Using Arabic in Uganda


My internship at World Peace and Reconciliation (WP&R), an American nongovernment organization working with refugees in South Sudan and Uganda, has provided me the opportunity to improve my abilities practiced at Boston College, in particular speaking Arabic.

I have taken intensive Arabic classes for the past two years, allowing me to assist WP&R in two ways. First, I am teaching Sudanese and South Sudanese refugees English in their native language so that they can better engage with the communities of Uganda—whose official languages are English and Swahili—and increase their likelihood of acquiring jobs. Second, I am reading Arabic news media to document war crimes and crimes against humanity in Darfur, the Blue Nile, and the Nuba Mountains, where many of the refugees lived before fleeing to Uganda.

A previous internship sponsored by BC has prepared me well for my work with WP&R. Last summer, I received the Mizna Fellowship, a grant from the Islamic Civilization and Societies Program that funds students performing community service in the Muslim world. I traveled to Myanmar, a Buddhist-majority country with a Muslim minority, to teach English with the Smile Education and Development Foundation. This travel gave me the necessary background to do related, targeted work in Uganda, where I could also use my familiarity with Arabic.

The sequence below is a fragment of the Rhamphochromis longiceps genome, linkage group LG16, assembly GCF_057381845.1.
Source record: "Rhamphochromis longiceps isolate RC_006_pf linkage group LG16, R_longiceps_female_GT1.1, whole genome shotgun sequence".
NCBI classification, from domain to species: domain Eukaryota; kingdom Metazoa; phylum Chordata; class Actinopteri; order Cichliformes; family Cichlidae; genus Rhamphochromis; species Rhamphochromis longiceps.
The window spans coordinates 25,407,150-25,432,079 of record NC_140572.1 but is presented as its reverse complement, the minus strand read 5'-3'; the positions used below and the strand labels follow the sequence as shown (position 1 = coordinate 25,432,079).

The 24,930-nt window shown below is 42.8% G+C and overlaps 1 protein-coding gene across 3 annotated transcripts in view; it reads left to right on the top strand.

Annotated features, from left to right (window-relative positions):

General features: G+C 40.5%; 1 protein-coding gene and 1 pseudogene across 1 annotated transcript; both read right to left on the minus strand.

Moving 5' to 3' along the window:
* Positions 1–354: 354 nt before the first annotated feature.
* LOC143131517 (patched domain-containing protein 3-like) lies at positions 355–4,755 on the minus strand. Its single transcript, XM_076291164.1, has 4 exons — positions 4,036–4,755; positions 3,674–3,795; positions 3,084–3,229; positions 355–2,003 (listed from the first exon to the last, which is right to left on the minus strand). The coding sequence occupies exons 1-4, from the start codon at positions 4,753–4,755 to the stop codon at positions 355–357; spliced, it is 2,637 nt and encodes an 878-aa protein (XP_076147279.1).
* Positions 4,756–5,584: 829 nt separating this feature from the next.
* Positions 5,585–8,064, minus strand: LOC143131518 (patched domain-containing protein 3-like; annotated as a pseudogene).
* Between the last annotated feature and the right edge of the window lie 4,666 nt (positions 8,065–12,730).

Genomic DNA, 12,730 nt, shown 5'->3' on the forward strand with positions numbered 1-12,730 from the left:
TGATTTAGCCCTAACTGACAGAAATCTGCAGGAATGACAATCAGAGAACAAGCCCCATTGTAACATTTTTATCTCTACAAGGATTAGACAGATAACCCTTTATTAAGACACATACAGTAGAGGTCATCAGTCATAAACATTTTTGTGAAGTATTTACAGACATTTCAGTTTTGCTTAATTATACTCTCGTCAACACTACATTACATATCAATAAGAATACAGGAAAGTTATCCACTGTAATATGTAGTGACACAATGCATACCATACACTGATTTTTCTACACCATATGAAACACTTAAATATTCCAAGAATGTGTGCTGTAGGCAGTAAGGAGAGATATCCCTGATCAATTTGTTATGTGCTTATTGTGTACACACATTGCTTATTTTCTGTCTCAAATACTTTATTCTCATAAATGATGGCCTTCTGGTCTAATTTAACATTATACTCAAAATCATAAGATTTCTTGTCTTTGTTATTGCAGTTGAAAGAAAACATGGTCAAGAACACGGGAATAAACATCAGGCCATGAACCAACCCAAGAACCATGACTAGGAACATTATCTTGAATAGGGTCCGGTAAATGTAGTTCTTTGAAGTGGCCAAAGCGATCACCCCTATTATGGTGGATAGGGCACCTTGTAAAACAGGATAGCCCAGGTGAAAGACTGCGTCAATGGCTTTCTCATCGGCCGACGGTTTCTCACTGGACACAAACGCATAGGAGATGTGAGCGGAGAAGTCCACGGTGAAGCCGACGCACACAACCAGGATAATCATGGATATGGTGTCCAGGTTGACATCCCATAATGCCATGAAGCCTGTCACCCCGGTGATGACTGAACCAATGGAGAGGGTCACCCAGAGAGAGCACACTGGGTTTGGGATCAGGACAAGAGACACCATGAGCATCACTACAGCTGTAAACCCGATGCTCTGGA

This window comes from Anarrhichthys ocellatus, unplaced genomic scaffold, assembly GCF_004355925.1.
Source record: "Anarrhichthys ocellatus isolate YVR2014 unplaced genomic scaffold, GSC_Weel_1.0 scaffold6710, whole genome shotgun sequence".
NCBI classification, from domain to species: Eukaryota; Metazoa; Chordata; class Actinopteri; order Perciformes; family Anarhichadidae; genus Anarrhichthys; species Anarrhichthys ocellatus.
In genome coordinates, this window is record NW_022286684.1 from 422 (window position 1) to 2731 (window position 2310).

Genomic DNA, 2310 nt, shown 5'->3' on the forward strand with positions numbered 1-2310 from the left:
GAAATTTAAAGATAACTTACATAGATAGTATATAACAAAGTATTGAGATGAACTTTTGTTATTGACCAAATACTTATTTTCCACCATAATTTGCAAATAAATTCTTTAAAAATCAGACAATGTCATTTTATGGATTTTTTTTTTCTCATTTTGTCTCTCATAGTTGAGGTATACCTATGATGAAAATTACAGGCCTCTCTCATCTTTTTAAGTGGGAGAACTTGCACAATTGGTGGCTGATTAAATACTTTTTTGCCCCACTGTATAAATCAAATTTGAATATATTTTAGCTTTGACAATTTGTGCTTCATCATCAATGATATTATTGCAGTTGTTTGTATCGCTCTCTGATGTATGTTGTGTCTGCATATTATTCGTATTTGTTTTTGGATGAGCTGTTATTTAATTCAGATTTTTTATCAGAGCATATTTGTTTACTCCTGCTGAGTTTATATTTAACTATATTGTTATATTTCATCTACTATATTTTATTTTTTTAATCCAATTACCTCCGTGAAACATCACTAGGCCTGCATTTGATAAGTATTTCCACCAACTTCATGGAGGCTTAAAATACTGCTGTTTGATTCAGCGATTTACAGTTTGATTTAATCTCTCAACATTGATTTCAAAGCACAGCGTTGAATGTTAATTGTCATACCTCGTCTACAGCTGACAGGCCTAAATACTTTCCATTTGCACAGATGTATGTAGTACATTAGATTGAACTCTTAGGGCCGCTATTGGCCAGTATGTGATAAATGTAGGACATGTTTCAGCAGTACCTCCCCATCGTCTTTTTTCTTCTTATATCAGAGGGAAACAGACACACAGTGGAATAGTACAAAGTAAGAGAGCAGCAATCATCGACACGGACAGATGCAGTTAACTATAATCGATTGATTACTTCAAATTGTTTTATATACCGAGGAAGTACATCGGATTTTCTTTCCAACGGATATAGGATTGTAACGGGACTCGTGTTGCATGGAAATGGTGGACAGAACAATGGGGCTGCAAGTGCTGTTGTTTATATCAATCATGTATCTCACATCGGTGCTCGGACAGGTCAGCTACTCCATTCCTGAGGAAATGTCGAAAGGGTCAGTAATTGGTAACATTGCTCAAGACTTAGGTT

WP&R has impressed and inspired me so far. I look forward to experiencing more of Uganda with its creative, intelligent students from across Northeast Africa.

Written by  Austin Bodetti, BC Class of 2018


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